Amnesty International welcomes the recent commutation of Atbir’s death sentence on 15 November 2012. The petition for mercy of Saibanna Ningappa Natikar is, however, still pending before you. Fourteen former judges recently petitioned the President to commute 13 death sentences that they believe were wrongly imposed. The case of Saibanna Ningappa Natikar, sentenced to death for murdering two members of his family in 2005, was one of the cases identified by the judges.
Amnesty International is also concerned about a further nine petitions for mercy involving 14 individuals that have been sent to the Ministry of Home Affairs for consideration for a second time, which we understand is usual practice when there is a new minister in office. On 10 December 2012, the Indian Minister of Home Affairs told reporters that he will review the petitions before him after the end of the winter session of Parliament. One of these petitions concerns Mohammad Afzal Guru who was sentenced to death for his involvement in the 2001 Parliament attack. Mohammad Afzal Guru was tried by a special court under the Prevention of Terrorism Act. Amnesty International has found that these trials did not conform with India’s obligations under international human rights law.
Amnesty International opposes the death penalty in all cases without exception, regardless of the nature or circumstances of the crime; guilt, innocence or other characteristics of the individual; or the method used by the state to carry out the execution. It opposes it as a violation of the right to life as recognized in the Universal Declaration of Human Rights and the ultimate cruel, inhuman and degrading punishment.
The desirability of the abolition of the death penalty has long been recognized in international law and standards. The International Covenant on Civil and Political Rights (ICCPR), to which India is a State Party and which allows for the use of the death penalty under certain circumstances, clearly states in Article 6.6 that no provision in Article 6 should be invoked “to delay or to prevent the abolition of capital punishment.”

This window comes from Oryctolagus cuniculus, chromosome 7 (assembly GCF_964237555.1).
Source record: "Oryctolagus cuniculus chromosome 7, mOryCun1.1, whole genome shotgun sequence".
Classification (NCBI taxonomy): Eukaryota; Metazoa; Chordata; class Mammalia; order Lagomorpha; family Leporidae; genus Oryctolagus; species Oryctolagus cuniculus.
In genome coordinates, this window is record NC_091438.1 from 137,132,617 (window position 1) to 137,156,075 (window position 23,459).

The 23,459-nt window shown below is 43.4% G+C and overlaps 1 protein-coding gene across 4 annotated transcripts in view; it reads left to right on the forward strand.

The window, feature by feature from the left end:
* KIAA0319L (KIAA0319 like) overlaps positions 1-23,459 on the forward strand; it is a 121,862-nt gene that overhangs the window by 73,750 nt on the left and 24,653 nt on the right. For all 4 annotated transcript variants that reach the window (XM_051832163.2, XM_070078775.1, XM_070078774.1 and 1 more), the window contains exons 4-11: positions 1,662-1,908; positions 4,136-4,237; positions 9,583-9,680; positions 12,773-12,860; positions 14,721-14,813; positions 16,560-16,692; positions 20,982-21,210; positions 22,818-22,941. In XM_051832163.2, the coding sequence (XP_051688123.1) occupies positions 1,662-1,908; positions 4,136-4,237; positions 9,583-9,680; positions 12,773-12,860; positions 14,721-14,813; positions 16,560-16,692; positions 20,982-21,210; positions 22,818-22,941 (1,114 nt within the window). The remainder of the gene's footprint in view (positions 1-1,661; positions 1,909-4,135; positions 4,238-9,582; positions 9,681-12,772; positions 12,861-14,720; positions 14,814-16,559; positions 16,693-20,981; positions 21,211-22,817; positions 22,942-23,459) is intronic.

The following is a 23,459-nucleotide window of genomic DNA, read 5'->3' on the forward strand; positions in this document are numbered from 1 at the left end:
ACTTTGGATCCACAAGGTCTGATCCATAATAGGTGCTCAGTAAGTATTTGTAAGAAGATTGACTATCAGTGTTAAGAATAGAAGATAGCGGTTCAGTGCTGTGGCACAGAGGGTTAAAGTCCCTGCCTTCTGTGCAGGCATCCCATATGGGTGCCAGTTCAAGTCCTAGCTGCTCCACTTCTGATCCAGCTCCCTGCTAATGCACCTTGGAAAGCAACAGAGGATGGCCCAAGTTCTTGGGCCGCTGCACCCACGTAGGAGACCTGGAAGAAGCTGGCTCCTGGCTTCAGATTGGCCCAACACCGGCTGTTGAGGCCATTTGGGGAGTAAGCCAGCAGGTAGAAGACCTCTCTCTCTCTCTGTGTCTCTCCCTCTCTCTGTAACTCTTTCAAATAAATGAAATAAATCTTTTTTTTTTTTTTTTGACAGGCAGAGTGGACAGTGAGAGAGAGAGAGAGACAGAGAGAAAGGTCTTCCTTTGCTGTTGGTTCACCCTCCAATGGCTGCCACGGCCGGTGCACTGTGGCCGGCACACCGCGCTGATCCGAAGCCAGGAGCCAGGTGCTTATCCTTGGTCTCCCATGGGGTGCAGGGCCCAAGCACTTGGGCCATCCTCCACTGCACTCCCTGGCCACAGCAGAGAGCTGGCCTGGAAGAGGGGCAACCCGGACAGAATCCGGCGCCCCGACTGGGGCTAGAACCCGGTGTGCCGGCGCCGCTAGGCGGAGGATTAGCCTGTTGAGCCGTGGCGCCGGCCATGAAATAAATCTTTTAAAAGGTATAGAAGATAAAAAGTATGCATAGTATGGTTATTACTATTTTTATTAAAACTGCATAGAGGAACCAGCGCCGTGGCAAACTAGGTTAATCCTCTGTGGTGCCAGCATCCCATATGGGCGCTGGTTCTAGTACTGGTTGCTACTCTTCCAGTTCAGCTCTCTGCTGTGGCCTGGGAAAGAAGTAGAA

The UN Human Rights Committee, the expert body established under the ICCPR to monitor its implementation, has said in its General Comment no. 6 of 30 April 1982 that Article 6 of the ICCPR “refers generally to abolition in terms which strongly suggest that abolition is desirable.” The Committee concluded that “all measures of abolition should be considered as progress in the enjoyment of the right to life.” As a state party to the ICCPR, India has a legal obligation to comply with the provisions of the treaty.
The use of the death penalty in India is riddled with systemic flaws. Of particular concern are: the broad definition of “terrorist acts” for which the death penalty can be imposed; insufficient safeguards on arrest; obstacles to confidential communication with counsel; insufficient independence of special courts from executive power; insufficient safeguards for the presumption of innocence; provisions for discretionary closed trials; sweeping provisions to keep secret the identity of witnesses; and limits on the right to review by a higher tribunal.
On behalf of Amnesty International, I urge you to
- Commute all death sentences to terms of imprisonment
- Immediately halt plans to carry out further executions, and establish an official moratorium on executions as the first step to abolishing the death penalty;
- Wherever mercy petitions have been rejected, respect the practice of promptly informing the individual, his/ her lawyers, his/ her family, of the decision, reasons for the decision, and proposed date of execution, as well as the public, of any scheduled execution.